Another likely “above-normal” Atlantic hurricane season is underway, and coastal-state and local governments are particularly vulnerable this year. That’s thanks to rising costs for materials and labor, as well as disrupted supply chains, even as the federal government nudges local jurisdictions to bear more of the cleanup costs.
A report from Moody’s Investors Service, released Wednesday, shows that rising construction costs will make recovering from storms more costly for states and cities. The price of lumber and wood products has risen for five straight months, Moody’s analysts note, and are up 90% compared to a year ago, according to the Labor Department’s Producer Price Index, while steel-mill products are 67% higher versus April 2020, the ninth-straight month of increases.
Meanwhile, the supply-chain bottlenecks resulting from the pandemic are lengthening delivery times. That will be problematic for areas that depend on tourism and require speedier rebuilding.
As environmental risks for state and local governments continue to rise, federal assistance is key, Moody’s points out. But the Biden administration is more focused on “mitigating the effects of storms before they hit,” the report notes. The White House has pledged $3 billion for projects that aim to make communities more storm-resilient.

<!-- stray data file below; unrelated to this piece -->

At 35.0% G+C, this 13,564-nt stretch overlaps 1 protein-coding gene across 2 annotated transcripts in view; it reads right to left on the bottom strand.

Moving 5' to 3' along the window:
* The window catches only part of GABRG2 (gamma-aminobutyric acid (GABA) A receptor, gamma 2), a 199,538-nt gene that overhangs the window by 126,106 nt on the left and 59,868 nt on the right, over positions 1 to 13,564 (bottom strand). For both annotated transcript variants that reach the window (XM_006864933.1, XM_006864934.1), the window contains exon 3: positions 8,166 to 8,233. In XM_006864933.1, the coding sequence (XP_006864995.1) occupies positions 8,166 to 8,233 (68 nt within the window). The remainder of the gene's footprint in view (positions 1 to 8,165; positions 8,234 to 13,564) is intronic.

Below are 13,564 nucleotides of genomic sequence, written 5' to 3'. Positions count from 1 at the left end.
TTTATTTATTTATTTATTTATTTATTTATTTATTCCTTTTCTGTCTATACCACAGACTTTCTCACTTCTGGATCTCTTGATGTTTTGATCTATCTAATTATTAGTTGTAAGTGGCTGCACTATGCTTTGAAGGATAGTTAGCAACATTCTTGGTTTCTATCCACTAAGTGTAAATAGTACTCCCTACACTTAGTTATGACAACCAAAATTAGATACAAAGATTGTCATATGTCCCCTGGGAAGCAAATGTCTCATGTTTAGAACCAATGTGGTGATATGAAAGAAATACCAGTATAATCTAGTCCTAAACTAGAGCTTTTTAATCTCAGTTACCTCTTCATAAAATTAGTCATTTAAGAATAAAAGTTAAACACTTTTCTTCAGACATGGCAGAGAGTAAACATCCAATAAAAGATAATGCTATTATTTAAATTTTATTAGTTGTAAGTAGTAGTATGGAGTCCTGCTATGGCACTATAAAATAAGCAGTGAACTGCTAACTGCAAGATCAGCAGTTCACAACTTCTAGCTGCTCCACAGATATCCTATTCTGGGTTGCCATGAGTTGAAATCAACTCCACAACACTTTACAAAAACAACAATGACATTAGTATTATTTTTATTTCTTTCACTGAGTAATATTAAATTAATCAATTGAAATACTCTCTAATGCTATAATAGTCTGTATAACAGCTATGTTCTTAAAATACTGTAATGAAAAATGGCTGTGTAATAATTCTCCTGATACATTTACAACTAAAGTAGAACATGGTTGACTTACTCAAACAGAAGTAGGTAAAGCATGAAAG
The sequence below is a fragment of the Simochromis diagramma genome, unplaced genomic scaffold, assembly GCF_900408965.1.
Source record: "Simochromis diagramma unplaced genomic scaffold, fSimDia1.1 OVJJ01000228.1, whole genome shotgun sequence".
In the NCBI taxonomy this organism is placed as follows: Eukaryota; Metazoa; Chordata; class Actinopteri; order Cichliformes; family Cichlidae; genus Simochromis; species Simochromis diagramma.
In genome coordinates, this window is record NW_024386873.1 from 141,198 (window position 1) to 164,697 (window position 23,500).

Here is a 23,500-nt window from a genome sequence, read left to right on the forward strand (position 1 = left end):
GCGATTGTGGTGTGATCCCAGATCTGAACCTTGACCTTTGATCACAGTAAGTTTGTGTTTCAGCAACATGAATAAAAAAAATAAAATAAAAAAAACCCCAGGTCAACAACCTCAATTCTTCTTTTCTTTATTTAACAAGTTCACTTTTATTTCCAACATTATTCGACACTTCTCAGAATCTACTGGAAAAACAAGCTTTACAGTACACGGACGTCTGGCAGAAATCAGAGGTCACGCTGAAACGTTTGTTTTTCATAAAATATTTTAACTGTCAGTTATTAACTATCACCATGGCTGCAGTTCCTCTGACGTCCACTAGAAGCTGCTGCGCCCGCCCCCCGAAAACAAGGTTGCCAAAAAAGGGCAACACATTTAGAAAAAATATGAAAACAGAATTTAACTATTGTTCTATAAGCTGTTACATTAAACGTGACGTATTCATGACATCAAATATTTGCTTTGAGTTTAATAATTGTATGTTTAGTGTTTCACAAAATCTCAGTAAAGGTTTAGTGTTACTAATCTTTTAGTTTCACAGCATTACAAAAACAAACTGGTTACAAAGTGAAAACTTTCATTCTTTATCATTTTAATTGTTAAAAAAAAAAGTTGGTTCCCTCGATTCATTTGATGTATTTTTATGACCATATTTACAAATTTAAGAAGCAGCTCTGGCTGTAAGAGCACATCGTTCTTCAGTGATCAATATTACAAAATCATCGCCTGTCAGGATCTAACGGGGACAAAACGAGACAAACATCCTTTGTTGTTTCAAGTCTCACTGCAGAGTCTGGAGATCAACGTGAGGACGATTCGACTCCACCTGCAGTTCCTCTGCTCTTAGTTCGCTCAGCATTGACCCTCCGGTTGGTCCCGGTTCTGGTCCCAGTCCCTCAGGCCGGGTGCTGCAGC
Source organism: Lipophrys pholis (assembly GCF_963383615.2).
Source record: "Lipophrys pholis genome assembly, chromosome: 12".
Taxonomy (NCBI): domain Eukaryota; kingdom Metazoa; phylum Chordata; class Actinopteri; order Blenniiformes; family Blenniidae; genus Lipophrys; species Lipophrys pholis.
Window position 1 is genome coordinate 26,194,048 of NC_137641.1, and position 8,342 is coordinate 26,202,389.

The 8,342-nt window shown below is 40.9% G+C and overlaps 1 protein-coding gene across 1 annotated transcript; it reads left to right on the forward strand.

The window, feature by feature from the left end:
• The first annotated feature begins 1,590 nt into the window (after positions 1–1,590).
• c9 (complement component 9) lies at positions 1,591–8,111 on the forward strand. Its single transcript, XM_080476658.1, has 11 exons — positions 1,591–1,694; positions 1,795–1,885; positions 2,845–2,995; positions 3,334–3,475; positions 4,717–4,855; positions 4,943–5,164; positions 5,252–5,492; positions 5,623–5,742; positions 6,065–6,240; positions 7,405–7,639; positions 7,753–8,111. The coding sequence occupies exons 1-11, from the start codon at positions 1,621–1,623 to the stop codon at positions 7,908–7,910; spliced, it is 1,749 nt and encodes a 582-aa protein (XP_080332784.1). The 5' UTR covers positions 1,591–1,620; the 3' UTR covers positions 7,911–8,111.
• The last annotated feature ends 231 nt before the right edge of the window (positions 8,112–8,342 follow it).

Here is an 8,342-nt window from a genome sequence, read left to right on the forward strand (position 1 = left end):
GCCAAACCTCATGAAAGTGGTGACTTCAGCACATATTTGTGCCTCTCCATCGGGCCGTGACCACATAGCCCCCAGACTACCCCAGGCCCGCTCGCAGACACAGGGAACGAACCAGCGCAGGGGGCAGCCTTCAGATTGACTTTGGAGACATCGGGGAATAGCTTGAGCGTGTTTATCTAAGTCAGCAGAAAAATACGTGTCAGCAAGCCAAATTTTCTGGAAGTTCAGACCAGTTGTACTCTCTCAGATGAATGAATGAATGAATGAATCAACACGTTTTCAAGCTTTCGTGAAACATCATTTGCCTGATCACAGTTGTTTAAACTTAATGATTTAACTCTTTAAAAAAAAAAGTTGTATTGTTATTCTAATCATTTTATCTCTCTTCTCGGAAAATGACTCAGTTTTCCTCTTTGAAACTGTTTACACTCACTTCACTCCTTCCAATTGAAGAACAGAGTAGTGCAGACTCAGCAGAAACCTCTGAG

“But it also has an eye toward shifting more risk from future storms to downstream entities” – meaning households and local jurisdictions – “which could diminish overall disaster recovery support over the longer term,” the Moody’s team wrote.
Last December, the Federal Emergency Management Agency proposed new rules for declaring a disaster in order to trigger funding. “If the changes are implemented, fewer federal disaster declarations are likely, which would reduce the flow of federal dollars to states, territories and the District of Columbia after storms,” the report notes.
“The change, however, would also serve as an incentive for states, local governments and residents to invest in response, recovery and mitigation programs to reduce the costs associated with future storms.”